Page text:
The Computing Research Association (CRA) and its education committee (CRA-E) are excited to announce the creation of five short videos entitled “Choosing a PhD in Computer Science.” These videos were designed in conjunction with award-winning producer Patrick Sammon (co-producer of “Codebreaker”) to explain the benefits of pursuing a PhD in CS. The videos showcase young researchers with PhDs who are now working in industry as they talk about what compelled them to pursue a doctorate and how they are using their advanced training in their work. While many undergraduates understand that a PhD is needed for a position in academia, these videos demonstrate how a PhD can be useful in industry as well.
CRA’s Committee on the Status of Women in Computing Research (CRA-W) will host early and mid career mentoring workshops on November 19-20 in Washington, D.C. The goal of these workshops is to provide an environment for mentoring, practical information, advice, and support among researchers and educators in computing. The application is free, there is a $250 registration fee for the workshop (for those accepted), and CRA-W will reimburse participants for expenses (hotel and airfare) after the workshop. In order to receive reimbursement applicants must be affiliated with a U.S. institution or be employed in the U.S. These workshops are open to individuals in their early career in education, research and labs, and mid career in education, research, and labs. Learn more about the CRA-W Career Mentoring Workshops here.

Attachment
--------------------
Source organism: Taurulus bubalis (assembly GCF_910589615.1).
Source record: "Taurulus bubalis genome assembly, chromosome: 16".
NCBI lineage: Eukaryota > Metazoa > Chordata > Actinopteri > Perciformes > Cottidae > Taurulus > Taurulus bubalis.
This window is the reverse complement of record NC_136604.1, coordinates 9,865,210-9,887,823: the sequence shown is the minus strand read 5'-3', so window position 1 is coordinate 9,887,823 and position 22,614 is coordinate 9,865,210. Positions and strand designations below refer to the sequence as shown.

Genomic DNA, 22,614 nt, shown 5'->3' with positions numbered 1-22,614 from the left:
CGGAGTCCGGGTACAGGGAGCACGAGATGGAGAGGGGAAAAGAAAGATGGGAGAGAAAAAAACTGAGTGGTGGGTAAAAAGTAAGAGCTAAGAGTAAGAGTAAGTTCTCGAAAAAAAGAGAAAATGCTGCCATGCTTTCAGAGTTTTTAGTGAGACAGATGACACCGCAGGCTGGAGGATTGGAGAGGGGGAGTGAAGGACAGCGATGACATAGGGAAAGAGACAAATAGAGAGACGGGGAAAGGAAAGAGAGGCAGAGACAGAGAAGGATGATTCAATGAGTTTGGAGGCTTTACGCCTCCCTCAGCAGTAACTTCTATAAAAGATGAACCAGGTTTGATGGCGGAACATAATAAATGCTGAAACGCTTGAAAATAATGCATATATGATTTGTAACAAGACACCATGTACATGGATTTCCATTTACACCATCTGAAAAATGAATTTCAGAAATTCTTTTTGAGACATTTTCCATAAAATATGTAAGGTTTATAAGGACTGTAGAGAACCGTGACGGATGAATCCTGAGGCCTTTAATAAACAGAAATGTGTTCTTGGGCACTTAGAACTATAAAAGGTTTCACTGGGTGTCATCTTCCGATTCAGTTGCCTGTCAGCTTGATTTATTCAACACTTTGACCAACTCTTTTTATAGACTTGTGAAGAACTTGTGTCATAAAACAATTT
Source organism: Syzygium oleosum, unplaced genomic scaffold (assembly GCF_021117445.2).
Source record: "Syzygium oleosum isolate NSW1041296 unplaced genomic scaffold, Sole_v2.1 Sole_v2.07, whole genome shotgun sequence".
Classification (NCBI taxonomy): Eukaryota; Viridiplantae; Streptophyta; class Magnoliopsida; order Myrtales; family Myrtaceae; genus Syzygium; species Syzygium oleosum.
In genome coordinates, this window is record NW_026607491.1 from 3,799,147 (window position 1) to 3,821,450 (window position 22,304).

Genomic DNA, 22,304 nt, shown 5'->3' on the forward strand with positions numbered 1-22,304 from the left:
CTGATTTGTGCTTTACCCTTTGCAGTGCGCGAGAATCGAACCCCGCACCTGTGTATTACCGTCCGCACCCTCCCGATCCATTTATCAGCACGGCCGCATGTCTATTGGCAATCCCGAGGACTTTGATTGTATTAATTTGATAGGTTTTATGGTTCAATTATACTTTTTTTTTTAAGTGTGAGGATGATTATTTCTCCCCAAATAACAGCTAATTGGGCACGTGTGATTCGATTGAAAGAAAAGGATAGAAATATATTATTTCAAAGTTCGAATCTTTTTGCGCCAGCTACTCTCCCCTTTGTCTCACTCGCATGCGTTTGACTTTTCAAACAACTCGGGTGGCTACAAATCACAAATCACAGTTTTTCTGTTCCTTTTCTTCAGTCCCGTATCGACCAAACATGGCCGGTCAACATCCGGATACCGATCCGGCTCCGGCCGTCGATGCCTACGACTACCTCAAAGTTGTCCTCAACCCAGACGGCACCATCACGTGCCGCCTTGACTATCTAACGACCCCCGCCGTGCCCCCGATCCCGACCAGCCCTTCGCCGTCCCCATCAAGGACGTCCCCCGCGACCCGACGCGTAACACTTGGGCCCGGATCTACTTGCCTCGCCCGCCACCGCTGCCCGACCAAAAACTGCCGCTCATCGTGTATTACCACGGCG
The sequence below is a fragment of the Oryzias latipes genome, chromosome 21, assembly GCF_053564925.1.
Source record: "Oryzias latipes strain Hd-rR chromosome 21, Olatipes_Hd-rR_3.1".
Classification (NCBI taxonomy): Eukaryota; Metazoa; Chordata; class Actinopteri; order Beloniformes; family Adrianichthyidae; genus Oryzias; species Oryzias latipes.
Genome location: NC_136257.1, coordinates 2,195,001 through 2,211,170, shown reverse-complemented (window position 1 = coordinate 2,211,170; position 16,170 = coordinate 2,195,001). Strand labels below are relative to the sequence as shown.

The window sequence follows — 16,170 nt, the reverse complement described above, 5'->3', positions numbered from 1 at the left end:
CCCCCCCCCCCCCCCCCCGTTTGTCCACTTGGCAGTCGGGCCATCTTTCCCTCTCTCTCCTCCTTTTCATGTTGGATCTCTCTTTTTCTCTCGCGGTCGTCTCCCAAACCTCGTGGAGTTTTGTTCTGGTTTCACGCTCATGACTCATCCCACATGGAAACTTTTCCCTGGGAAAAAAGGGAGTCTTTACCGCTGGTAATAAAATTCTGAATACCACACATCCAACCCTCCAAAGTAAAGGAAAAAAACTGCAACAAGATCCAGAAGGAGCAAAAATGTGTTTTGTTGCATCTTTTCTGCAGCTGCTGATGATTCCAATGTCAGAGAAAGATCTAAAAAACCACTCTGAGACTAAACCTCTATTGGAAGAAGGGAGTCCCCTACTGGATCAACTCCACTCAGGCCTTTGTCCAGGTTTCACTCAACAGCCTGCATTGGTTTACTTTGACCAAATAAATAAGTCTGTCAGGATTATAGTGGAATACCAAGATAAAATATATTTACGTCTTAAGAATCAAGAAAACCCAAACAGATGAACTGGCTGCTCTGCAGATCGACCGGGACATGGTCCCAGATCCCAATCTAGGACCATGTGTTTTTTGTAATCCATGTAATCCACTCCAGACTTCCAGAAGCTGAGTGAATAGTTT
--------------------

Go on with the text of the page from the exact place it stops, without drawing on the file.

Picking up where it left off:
The 2016 CRA Taulbee Survey will be starting soon. As we did last year, the survey will be split into two parts, salary and main (everything else). This allows us to set an earlier deadline for the salary section in order to produce a preliminary salary report in December, while giving departments more time to collect and enter the information in the rest of the survey.